Education is important, but the proper education is more important. Teaching children the basics of common sense is more important than filling their heads with trivial facts they will not remember beyond third period.
Teach The Children Well
A Gay Opinion 6/26/01
by R.A. Melos
I heard a joke today. A father and son are standing in their backyard, and the young son sees two spiders mating on the patio. "What are those two spiders doing?" the son asks his father.
"Those spiders are mating," the father replies. He sees his son's curiosity and begins explaining further. "See the spider on the top?" the father asked.
The son nods.
"Well," says the father, "that one is called a daddy-longlegs."
"Then the one on the bottom is a mommy-longlegs?" the son asks.
"No," the father replies. "That one is also a daddy-longlegs."
The son looks down at the spiders, raises his foot, stomps them to death, and says, "There'll be none of that around here."
It's a good thing I'm not Spiderman, or I would've been doubly offended. Of course humor is subjective. While searching today's New Jersey Home News Tribune for my horoscope and the comics section, I read an article on newly proposed state legislation which would require teachers to set aside 30 seconds a day to read a 56 word excerpt from the Declaration of Independence, teach sex-education courses stressing abstinence, and social studies courses covering the nonviolence philosophies of Mahatma Gandhi, Mother Theresa and Martin Luther King Jr., in an effort to instill certain values in New Jersey youth.
I howled. Oh, I do agree with the teaching of the nonviolence philosophies, and I do think the Declaration of Independence actually deserves at least one full minute and maybe 112 word excerpts, and I completely disagree with stressing the teaching of abstinence without fully disclosing the other dangers of unprotected sexual intercourse aside from the teen pregnancy factors.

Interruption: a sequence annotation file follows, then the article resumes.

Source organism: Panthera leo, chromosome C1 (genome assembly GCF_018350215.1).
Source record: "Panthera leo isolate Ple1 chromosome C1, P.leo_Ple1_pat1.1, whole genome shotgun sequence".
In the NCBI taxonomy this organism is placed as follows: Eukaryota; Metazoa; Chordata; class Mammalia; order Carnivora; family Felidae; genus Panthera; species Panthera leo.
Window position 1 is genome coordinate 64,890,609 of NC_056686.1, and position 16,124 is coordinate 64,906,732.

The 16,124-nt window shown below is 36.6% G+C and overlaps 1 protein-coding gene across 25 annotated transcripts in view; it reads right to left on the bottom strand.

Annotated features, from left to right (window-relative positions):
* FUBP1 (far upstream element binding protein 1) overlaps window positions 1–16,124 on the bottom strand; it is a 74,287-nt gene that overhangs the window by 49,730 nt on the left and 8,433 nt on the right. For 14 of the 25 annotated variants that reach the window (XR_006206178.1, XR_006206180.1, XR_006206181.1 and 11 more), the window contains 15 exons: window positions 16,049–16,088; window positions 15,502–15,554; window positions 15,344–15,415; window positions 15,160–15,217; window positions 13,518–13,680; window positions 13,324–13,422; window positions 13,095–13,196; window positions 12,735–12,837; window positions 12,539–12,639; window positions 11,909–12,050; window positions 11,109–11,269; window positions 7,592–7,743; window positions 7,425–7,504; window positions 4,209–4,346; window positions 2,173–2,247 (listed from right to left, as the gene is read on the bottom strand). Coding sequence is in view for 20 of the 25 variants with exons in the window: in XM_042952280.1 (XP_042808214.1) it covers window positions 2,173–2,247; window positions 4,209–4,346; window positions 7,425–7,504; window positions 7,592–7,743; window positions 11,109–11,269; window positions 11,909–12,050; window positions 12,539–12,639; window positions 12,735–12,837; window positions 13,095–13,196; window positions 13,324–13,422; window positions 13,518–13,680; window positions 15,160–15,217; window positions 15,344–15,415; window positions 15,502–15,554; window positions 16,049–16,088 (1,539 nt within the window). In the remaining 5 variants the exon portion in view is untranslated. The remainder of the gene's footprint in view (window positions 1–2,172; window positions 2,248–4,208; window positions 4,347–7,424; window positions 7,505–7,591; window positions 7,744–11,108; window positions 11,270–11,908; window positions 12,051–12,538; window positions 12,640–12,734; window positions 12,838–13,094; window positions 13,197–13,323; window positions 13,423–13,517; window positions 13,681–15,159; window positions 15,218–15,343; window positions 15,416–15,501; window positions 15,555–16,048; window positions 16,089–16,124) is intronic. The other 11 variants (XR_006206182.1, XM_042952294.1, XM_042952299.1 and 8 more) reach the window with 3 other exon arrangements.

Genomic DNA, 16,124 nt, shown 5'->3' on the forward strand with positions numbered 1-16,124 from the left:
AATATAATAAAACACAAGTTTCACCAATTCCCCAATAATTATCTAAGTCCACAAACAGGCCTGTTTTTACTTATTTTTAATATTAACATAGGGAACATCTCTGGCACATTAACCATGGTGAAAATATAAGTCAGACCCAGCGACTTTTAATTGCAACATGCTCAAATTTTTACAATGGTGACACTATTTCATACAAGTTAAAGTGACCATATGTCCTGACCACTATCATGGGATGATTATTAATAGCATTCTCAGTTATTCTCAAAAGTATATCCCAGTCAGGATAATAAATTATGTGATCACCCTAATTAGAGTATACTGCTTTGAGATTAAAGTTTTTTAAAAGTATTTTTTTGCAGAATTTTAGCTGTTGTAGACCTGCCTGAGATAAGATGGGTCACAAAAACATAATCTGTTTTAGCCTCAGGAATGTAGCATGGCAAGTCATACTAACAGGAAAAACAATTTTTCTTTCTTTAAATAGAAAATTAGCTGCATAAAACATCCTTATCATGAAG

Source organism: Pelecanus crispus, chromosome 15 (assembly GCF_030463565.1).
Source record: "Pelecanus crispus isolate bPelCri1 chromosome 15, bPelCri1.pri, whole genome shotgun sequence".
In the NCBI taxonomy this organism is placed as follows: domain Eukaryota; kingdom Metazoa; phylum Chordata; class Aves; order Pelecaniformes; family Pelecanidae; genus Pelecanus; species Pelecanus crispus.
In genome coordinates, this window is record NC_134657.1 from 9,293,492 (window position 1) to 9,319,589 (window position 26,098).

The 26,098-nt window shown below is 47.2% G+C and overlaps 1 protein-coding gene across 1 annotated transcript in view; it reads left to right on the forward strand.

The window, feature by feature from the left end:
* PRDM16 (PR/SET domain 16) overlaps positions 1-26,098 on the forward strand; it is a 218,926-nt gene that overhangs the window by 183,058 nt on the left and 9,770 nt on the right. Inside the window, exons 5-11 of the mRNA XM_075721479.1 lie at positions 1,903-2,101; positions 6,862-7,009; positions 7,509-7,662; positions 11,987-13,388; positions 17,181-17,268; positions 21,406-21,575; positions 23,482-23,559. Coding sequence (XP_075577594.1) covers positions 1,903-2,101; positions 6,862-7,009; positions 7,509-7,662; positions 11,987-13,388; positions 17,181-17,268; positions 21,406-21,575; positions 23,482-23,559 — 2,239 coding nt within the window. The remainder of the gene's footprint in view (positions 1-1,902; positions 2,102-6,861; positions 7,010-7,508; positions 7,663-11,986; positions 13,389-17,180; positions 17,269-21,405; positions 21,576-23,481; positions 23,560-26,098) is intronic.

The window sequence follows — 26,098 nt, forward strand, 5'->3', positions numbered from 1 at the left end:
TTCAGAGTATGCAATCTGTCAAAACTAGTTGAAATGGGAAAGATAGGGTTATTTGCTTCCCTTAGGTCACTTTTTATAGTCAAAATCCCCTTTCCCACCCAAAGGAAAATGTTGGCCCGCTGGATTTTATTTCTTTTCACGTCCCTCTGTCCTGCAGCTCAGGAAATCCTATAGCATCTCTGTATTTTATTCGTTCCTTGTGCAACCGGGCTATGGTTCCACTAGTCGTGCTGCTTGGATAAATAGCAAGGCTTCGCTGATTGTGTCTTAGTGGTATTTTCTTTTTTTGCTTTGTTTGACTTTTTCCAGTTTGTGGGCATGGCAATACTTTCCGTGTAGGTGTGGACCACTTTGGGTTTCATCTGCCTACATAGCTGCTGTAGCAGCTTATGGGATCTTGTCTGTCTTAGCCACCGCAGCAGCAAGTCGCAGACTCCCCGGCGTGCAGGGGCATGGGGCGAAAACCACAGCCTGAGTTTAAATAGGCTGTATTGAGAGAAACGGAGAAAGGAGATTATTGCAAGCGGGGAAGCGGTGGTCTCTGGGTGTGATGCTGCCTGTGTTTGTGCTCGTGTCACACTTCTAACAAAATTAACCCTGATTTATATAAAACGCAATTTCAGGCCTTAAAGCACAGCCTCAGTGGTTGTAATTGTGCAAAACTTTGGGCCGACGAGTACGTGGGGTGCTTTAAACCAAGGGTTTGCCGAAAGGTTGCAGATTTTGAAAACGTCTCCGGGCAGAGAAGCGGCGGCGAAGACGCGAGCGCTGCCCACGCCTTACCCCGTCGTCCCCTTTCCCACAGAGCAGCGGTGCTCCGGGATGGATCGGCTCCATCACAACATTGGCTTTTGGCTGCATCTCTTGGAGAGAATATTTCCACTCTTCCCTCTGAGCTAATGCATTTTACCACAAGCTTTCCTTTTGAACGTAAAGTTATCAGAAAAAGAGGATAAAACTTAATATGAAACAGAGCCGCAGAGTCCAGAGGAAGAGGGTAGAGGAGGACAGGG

It was the comment on the effort to instill certain values in our youth which really got to me. After all, if our parenting society isn't satisfied with the values and morality in our youth, aren't they reaping what they themselves have sown? Why should New Jersey taxpayers be expected to watch their tax dollars being spent through legislation mandating teachers to do the job of the parents?
As a single gay male with no children, I've never given much thought to the education of our youth. Not being a parent I simply never cared what was being taught to the young people of today's society, since it had no bearing on my life, assuming values were something to be taught in the home and not the classroom. Although, since I am a taxpayer, and my money would be going toward these "values lessons," I would like to know whose values, aside from those of dead nonviolence proponents, will be taught?
I'd like to know my values, those of a single gay male with no children, will be expressed, and given more then 30 seconds and 56 words in which to express them. I'd like to know the youth of my home state will understand why it is important for homosexuals to be given the rights and benefits of legally recognized marriage, and why it is important for hate crimes and anti-discrimination legislation to be adopted nationwide, protecting people from violence and discrimination based on sexual orientation as well as age, race and religious beliefs. These are values I want to see instilled in the youth of today.
Although, after witnessing some of today's youth hanging around the side of a local grocery store, I question the value of teaching values. I would suggest we put off teaching values and start teaching common sense. We can start off with the basics like, don't touch a hot stove, or don't stick your finger in an electric socket. Two or three years of this repetition should eventually sink in, and we could then move on to more complex theories of common sense, such as, don't play in traffic, and the ever popular don't run with scissors.
I'm not really trying to be flip about this, as I truly do believe it is more important to teach common sense before we stress values like abstinence on a generation with a collective attention span of a short music video. I don't mean to denigrate the youth of our society, since they can do that all by themselves, just watch an episode of MTV's Spring Break hosted by Jerry Springer.
No, my message today is one of humor and common sense. It's sadly obvious the New Jersey legislators aren't joking when they wish to reduce the Declaration of Independence to daily 30 second 56 word excerpts, nor, unfortunately, are they joking about the stressing of abstinence in sex-education courses. On the other hand, I'm not joking about the teaching of common sense.
Once we start teaching common sense, maybe we will get around to teaching tolerance in matters of sexual orientation. Who knows, maybe one day arachniphobic jokes will be as much a thing of the past as homophobic jokes.